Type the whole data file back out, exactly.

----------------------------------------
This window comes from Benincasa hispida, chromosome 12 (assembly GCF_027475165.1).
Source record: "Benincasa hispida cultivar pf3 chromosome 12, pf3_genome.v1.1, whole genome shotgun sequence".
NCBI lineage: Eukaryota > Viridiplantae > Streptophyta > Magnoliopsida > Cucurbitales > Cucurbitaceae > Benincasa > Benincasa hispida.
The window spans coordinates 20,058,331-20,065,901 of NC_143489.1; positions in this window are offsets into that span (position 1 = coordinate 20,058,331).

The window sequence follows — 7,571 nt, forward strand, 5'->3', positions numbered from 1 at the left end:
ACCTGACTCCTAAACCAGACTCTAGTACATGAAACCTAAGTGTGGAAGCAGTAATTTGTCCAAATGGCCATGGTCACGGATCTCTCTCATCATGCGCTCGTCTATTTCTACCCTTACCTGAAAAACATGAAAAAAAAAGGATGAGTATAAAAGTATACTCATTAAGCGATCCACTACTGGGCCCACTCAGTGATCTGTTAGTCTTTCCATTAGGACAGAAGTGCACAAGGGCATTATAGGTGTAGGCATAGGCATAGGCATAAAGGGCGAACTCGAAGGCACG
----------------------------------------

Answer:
This window comes from Benincasa hispida, chromosome 12 (assembly GCF_027475165.1).
Source record: "Benincasa hispida cultivar pf3 chromosome 12, pf3_genome.v1.1, whole genome shotgun sequence".
NCBI lineage: Eukaryota > Viridiplantae > Streptophyta > Magnoliopsida > Cucurbitales > Cucurbitaceae > Benincasa > Benincasa hispida.
The window spans coordinates 20,058,331-20,065,901 of NC_143489.1; positions in this window are offsets into that span (position 1 = coordinate 20,058,331).

The window sequence follows — 7,571 nt, forward strand, 5'->3', positions numbered from 1 at the left end:
ACCTGACTCCTAAACCAGACTCTAGTACATGAAACCTAAGTGTGGAAGCAGTAATTTGTCCAAATGGCCATGGTCACGGATCTCTCTCATCATGCGCTCGTCTATTTCTACCCTTACCTGAAAAACATGAAAAAAAAAGGATGAGTATAAAAGTATACTCATTAAGCGATCCACTACTGGGCCCACTCAGTGATCTGTTAGTCTTTCCATTAGGACAGAAGTGCACAAGGGCATTATAGGTGTAGGCATAGGCATAGGCATAAAGGGCGAACTCGAAGGCACG